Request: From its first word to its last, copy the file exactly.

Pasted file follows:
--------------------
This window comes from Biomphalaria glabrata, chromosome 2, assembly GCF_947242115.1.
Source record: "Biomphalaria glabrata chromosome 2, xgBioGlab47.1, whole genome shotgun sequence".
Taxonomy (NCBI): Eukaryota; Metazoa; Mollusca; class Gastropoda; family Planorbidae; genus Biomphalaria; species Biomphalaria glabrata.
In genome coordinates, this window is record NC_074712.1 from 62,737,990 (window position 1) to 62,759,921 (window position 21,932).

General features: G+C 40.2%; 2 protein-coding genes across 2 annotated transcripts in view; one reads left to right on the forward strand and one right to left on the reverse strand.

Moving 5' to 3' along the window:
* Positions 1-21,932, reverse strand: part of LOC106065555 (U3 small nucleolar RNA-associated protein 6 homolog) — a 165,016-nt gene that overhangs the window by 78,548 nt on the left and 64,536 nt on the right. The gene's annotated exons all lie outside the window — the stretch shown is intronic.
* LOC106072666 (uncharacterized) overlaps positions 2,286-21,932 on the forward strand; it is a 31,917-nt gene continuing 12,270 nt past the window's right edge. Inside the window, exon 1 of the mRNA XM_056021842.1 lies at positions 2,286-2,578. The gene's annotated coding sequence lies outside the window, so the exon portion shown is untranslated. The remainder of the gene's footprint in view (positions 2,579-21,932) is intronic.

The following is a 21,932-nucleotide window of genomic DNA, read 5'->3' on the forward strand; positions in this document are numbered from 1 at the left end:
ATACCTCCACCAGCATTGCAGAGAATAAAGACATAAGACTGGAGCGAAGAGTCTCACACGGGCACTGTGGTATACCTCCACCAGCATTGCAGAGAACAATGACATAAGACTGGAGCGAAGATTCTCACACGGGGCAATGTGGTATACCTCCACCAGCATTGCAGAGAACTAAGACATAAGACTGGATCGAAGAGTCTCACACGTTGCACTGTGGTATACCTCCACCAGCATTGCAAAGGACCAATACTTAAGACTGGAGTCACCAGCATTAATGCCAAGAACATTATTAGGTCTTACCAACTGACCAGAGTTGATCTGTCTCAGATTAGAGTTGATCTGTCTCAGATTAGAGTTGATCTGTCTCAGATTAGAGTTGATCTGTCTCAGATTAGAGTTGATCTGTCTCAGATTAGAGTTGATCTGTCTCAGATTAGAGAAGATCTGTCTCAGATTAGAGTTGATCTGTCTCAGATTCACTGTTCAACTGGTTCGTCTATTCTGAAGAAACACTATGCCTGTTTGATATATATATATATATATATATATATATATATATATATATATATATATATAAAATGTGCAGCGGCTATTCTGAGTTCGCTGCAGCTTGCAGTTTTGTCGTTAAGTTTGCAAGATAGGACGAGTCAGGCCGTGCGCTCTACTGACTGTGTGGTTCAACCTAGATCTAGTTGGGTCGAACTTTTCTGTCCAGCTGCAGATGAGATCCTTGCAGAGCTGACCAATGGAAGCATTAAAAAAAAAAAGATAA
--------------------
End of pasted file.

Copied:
This window comes from Biomphalaria glabrata, chromosome 2, assembly GCF_947242115.1.
Source record: "Biomphalaria glabrata chromosome 2, xgBioGlab47.1, whole genome shotgun sequence".
Taxonomy (NCBI): Eukaryota; Metazoa; Mollusca; class Gastropoda; family Planorbidae; genus Biomphalaria; species Biomphalaria glabrata.
In genome coordinates, this window is record NC_074712.1 from 62,737,990 (window position 1) to 62,759,921 (window position 21,932).

General features: G+C 40.2%; 2 protein-coding genes across 2 annotated transcripts in view; one reads left to right on the forward strand and one right to left on the reverse strand.

Moving 5' to 3' along the window:
* Positions 1-21,932, reverse strand: part of LOC106065555 (U3 small nucleolar RNA-associated protein 6 homolog) — a 165,016-nt gene that overhangs the window by 78,548 nt on the left and 64,536 nt on the right. The gene's annotated exons all lie outside the window — the stretch shown is intronic.
* LOC106072666 (uncharacterized) overlaps positions 2,286-21,932 on the forward strand; it is a 31,917-nt gene continuing 12,270 nt past the window's right edge. Inside the window, exon 1 of the mRNA XM_056021842.1 lies at positions 2,286-2,578. The gene's annotated coding sequence lies outside the window, so the exon portion shown is untranslated. The remainder of the gene's footprint in view (positions 2,579-21,932) is intronic.

The following is a 21,932-nucleotide window of genomic DNA, read 5'->3' on the forward strand; positions in this document are numbered from 1 at the left end:
ATACCTCCACCAGCATTGCAGAGAATAAAGACATAAGACTGGAGCGAAGAGTCTCACACGGGCACTGTGGTATACCTCCACCAGCATTGCAGAGAACAATGACATAAGACTGGAGCGAAGATTCTCACACGGGGCAATGTGGTATACCTCCACCAGCATTGCAGAGAACTAAGACATAAGACTGGATCGAAGAGTCTCACACGTTGCACTGTGGTATACCTCCACCAGCATTGCAAAGGACCAATACTTAAGACTGGAGTCACCAGCATTAATGCCAAGAACATTATTAGGTCTTACCAACTGACCAGAGTTGATCTGTCTCAGATTAGAGTTGATCTGTCTCAGATTAGAGTTGATCTGTCTCAGATTAGAGTTGATCTGTCTCAGATTAGAGTTGATCTGTCTCAGATTAGAGTTGATCTGTCTCAGATTAGAGAAGATCTGTCTCAGATTAGAGTTGATCTGTCTCAGATTCACTGTTCAACTGGTTCGTCTATTCTGAAGAAACACTATGCCTGTTTGATATATATATATATATATATATATATATATATATATATATATATATATATAAAATGTGCAGCGGCTATTCTGAGTTCGCTGCAGCTTGCAGTTTTGTCGTTAAGTTTGCAAGATAGGACGAGTCAGGCCGTGCGCTCTACTGACTGTGTGGTTCAACCTAGATCTAGTTGGGTCGAACTTTTCTGTCCAGCTGCAGATGAGATCCTTGCAGAGCTGACCAATGGAAGCATTAAAAAAAAAAAGATAA